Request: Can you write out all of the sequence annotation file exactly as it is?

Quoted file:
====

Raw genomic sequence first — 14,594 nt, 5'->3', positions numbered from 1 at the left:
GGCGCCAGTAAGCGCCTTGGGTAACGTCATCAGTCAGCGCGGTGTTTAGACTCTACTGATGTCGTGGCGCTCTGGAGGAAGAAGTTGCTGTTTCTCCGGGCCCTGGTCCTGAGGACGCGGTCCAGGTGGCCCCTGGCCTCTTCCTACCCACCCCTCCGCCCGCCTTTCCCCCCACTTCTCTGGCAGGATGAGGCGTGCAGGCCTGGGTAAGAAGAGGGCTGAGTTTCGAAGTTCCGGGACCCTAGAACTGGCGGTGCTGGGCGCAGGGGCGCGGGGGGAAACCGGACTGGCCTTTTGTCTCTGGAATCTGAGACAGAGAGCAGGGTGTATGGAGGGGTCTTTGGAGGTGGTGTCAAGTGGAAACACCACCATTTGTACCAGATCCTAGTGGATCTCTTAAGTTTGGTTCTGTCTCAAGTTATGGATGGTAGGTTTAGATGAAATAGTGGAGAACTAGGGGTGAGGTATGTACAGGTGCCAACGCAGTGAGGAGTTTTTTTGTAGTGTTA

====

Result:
Raw genomic sequence first — 14,594 nt, 5'->3', positions numbered from 1 at the left:
GGCGCCAGTAAGCGCCTTGGGTAACGTCATCAGTCAGCGCGGTGTTTAGACTCTACTGATGTCGTGGCGCTCTGGAGGAAGAAGTTGCTGTTTCTCCGGGCCCTGGTCCTGAGGACGCGGTCCAGGTGGCCCCTGGCCTCTTCCTACCCACCCCTCCGCCCGCCTTTCCCCCCACTTCTCTGGCAGGATGAGGCGTGCAGGCCTGGGTAAGAAGAGGGCTGAGTTTCGAAGTTCCGGGACCCTAGAACTGGCGGTGCTGGGCGCAGGGGCGCGGGGGGAAACCGGACTGGCCTTTTGTCTCTGGAATCTGAGACAGAGAGCAGGGTGTATGGAGGGGTCTTTGGAGGTGGTGTCAAGTGGAAACACCACCATTTGTACCAGATCCTAGTGGATCTCTTAAGTTTGGTTCTGTCTCAAGTTATGGATGGTAGGTTTAGATGAAATAGTGGAGAACTAGGGGTGAGGTATGTACAGGTGCCAACGCAGTGAGGAGTTTTTTTGTAGTGTTA